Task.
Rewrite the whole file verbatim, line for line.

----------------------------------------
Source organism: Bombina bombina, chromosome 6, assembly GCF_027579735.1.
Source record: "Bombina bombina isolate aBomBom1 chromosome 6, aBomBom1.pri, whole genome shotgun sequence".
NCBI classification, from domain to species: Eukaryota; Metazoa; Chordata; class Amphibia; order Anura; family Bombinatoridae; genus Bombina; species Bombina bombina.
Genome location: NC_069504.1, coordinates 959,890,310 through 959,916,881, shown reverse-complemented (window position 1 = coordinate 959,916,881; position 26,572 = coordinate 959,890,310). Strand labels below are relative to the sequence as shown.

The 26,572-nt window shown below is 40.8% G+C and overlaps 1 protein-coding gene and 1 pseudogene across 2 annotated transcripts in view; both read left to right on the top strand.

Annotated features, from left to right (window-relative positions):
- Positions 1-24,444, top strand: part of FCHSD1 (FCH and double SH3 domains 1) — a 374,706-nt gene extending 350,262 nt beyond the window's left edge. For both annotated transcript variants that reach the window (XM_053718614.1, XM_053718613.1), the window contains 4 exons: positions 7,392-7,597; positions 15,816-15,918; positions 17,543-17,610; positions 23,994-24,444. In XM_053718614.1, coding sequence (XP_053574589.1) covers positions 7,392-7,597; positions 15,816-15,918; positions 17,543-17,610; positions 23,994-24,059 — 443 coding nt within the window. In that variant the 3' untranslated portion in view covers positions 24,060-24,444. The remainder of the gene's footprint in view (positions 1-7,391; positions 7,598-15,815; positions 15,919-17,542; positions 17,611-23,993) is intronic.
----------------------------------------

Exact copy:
Source organism: Bombina bombina, chromosome 6, assembly GCF_027579735.1.
Source record: "Bombina bombina isolate aBomBom1 chromosome 6, aBomBom1.pri, whole genome shotgun sequence".
NCBI classification, from domain to species: Eukaryota; Metazoa; Chordata; class Amphibia; order Anura; family Bombinatoridae; genus Bombina; species Bombina bombina.
Genome location: NC_069504.1, coordinates 959,890,310 through 959,916,881, shown reverse-complemented (window position 1 = coordinate 959,916,881; position 26,572 = coordinate 959,890,310). Strand labels below are relative to the sequence as shown.

The 26,572-nt window shown below is 40.8% G+C and overlaps 1 protein-coding gene and 1 pseudogene across 2 annotated transcripts in view; both read left to right on the top strand.

Annotated features, from left to right (window-relative positions):
- Positions 1-24,444, top strand: part of FCHSD1 (FCH and double SH3 domains 1) — a 374,706-nt gene extending 350,262 nt beyond the window's left edge. For both annotated transcript variants that reach the window (XM_053718614.1, XM_053718613.1), the window contains 4 exons: positions 7,392-7,597; positions 15,816-15,918; positions 17,543-17,610; positions 23,994-24,444. In XM_053718614.1, coding sequence (XP_053574589.1) covers positions 7,392-7,597; positions 15,816-15,918; positions 17,543-17,610; positions 23,994-24,059 — 443 coding nt within the window. In that variant the 3' untranslated portion in view covers positions 24,060-24,444. The remainder of the gene's footprint in view (positions 1-7,391; positions 7,598-15,815; positions 15,919-17,542; positions 17,611-23,993) is intronic.